Lately I’ve become quite fascinated with anger. I find myself reading and re-reading any and all information that comes across my path on the topic. I haven’t been intentionally seeking out literature or information on anger… not just yet anyway, but am finding the more I learn the more I want to know.

Anger is one of those funny emotions. Not really funny ‘ha ha’, but more ‘ha, that’s curious, what’s this all about?.’  Many of us fear anger. For women, most of us were taught as children that good girls don’t show, let along feel, anger. As a result, many of us have this sort of shame and guilt when it comes to both experiencing or, heaven forbid, expressing our anger. For men, it’s kind of the opposite story. While growing up, and even as adults, it seems like the ONLY acceptable emotion for a man to feel and share is his anger. This then leaves men with the understanding that any and every emotion he experiences is anger simply because that’s the only emotion that real men are allowed to feel… however, they know and we know that how they’ve learned to express said anger is rarely productive for any of us. Oy! What a mess we’ve made. The point here is that many of us fear anger… it’s kind of a taboo emotion in our culture, but we’re still human, and we still experience anger. So now what? When we don’t know how to understand it, handle it, or express it in a healthy way we cope with it by turning it back into an attack on ourselves. That’s not so helpful.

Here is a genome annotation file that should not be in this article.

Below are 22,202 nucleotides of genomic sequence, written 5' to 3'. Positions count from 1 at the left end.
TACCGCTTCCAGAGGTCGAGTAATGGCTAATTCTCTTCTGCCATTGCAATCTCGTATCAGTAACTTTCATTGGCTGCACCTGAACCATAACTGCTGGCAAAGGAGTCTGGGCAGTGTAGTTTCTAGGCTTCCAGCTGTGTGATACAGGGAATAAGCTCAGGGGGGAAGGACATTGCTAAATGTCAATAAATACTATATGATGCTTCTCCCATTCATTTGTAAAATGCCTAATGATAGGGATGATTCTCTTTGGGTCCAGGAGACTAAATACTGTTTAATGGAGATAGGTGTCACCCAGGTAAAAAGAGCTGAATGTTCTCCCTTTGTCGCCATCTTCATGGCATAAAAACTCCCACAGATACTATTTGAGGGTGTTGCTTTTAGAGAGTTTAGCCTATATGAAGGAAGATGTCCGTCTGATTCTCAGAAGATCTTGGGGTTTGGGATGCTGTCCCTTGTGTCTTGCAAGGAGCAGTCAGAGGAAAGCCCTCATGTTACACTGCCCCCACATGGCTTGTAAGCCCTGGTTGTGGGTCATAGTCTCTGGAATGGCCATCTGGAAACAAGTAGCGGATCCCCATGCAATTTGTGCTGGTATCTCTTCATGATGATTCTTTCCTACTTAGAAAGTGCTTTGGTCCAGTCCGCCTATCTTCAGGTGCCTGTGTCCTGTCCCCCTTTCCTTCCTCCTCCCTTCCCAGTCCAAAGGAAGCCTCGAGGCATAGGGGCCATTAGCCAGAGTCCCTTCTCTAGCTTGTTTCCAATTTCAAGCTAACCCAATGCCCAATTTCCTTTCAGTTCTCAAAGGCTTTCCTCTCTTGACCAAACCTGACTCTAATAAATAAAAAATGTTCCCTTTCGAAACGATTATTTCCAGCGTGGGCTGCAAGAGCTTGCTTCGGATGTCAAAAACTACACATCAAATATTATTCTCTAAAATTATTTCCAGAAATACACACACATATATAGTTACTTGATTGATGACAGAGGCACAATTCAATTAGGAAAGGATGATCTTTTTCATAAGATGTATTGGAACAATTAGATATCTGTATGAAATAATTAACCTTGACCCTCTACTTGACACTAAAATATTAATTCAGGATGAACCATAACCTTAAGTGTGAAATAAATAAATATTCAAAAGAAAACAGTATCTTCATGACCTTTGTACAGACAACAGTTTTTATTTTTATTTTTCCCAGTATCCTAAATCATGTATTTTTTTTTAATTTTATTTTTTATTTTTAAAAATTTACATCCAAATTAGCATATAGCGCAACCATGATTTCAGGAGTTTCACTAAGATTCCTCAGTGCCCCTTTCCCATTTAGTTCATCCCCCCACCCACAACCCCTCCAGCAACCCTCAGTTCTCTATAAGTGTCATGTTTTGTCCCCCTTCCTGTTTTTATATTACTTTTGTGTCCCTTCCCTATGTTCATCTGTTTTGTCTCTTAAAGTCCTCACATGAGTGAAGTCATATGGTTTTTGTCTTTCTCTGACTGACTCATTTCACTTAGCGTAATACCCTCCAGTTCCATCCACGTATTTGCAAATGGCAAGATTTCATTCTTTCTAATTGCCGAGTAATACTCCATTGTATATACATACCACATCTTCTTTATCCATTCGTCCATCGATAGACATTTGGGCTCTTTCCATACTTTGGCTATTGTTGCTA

What is helpful is to use a much healthier and much more productive strategy for dealing with our anger. One such way is to learn to say what we want and negotiate for the change we’re after (aka being assertive). Anger is quite often a side-effect of feeling helpless and powerless because we don’t express our needs or we express them infectively. We all have needs and preference and we all have the right to ask for what we want, and although we may not always get it because others have the right to say no, we can still ask.  So one of the keys to learning how to tame the beast as opposed to pretending like he’s not there, feeling guilty when he rears his head in a destructive way, or just plain jaw clenching and hoping he goes away on his own is to learn to be okay with both giving and receiving no. Believe it or not this strategy in and of itself has a huge effect on our feelings of anger – both toward others and toward ourselves.